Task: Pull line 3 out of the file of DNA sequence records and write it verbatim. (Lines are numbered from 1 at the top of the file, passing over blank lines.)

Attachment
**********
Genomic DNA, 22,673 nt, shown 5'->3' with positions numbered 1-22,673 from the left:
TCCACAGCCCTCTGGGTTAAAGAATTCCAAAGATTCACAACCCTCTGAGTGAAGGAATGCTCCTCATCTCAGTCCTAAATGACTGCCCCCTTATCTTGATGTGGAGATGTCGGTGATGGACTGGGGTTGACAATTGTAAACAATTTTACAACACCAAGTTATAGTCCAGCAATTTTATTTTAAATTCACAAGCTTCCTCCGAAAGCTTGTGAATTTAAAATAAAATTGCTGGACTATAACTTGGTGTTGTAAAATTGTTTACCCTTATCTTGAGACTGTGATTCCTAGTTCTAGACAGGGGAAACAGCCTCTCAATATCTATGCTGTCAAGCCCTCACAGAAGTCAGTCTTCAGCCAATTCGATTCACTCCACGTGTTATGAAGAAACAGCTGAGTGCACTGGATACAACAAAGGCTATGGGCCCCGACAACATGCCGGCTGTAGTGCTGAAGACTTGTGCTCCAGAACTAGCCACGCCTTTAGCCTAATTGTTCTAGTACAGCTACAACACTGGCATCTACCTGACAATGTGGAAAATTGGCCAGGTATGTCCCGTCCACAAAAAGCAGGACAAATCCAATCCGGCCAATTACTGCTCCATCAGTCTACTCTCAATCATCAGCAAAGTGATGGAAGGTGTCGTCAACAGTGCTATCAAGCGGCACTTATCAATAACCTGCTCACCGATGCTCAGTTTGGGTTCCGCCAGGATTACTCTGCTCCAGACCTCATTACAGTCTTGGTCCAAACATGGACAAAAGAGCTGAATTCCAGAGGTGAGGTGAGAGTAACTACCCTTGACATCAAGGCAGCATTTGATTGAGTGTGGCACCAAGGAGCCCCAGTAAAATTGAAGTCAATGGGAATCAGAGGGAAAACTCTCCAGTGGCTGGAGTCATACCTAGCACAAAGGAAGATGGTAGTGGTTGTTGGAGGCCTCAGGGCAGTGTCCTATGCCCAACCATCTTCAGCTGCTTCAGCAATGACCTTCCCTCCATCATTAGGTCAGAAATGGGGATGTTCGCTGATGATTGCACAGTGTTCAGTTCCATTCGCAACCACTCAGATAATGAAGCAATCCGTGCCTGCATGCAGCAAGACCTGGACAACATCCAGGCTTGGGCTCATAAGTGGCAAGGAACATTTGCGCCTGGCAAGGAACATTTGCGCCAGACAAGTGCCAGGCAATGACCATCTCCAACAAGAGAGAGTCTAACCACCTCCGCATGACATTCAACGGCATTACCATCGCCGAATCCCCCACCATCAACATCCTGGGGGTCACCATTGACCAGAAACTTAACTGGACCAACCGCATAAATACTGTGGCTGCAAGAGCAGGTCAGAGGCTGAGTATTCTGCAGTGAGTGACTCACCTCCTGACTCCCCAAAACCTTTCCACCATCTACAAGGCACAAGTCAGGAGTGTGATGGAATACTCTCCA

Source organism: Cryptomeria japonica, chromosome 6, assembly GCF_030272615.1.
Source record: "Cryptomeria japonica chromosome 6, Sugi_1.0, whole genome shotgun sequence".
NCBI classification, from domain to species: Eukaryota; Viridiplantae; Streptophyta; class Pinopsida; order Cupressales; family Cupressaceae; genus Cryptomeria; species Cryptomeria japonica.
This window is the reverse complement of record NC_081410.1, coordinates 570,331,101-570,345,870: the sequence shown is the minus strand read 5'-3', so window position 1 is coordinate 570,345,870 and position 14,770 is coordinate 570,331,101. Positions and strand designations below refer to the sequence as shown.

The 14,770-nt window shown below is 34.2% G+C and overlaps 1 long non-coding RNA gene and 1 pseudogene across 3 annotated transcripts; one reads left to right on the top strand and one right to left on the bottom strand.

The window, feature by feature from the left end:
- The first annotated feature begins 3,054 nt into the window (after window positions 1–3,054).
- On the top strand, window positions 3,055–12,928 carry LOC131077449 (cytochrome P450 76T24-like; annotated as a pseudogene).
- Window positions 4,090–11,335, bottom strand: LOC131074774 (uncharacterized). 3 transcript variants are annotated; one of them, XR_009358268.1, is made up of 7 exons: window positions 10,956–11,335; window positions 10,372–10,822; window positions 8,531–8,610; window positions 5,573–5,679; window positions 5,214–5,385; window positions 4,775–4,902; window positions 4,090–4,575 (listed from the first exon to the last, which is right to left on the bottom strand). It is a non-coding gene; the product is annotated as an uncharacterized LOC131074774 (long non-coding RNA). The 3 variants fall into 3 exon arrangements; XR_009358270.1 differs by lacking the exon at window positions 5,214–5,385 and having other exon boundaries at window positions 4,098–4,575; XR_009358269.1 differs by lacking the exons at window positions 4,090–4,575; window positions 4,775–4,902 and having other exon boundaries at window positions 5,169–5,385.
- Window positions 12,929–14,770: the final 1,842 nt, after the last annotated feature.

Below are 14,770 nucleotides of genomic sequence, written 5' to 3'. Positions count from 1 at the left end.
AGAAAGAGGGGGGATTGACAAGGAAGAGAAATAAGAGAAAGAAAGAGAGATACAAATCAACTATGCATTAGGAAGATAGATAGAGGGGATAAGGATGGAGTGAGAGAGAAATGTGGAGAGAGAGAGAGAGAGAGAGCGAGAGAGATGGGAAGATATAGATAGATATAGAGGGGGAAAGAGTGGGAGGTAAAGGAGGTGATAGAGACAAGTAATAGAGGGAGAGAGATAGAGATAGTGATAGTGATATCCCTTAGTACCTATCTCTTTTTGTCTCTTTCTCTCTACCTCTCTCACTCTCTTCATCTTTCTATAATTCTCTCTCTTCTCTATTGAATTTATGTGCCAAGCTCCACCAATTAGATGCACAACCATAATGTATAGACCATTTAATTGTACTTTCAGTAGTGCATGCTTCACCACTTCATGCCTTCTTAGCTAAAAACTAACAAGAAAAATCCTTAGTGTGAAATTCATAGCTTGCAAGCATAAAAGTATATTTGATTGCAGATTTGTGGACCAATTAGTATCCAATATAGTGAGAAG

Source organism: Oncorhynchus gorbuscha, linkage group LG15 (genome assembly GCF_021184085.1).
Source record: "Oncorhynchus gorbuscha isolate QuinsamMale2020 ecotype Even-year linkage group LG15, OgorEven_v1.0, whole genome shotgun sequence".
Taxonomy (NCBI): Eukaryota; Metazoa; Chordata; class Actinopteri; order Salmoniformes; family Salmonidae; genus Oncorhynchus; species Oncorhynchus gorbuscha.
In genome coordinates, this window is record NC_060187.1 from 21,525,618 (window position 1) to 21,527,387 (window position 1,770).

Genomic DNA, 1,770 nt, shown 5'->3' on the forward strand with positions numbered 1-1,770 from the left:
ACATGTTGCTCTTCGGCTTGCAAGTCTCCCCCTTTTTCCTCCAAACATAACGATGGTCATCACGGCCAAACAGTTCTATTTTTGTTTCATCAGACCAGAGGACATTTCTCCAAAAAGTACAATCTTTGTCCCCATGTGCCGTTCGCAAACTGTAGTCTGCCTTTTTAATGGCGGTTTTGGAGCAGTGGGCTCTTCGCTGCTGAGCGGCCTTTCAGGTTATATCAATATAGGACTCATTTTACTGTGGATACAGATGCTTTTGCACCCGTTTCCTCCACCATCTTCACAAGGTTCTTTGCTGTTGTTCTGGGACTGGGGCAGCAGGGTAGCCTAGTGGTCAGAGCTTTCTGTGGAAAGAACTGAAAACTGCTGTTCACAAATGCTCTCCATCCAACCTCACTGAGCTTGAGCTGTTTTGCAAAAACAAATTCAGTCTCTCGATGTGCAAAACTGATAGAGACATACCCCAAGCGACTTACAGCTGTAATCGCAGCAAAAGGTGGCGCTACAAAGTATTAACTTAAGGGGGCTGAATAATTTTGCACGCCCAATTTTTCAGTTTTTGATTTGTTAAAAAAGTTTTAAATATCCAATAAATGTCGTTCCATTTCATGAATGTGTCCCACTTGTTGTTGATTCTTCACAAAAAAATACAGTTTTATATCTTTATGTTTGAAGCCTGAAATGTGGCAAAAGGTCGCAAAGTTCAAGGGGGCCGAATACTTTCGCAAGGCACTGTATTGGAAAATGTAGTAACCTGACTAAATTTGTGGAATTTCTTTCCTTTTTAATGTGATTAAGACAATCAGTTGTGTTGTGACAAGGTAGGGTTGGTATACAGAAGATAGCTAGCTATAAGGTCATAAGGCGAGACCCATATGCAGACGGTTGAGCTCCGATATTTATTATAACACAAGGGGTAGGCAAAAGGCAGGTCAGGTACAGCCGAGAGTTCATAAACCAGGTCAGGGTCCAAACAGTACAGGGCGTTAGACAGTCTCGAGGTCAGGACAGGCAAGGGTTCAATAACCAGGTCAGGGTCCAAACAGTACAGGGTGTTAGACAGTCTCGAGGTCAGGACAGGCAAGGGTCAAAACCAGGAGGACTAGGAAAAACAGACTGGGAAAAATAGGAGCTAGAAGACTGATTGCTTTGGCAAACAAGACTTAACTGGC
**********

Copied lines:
Source organism: Cryptomeria japonica, chromosome 6, assembly GCF_030272615.1.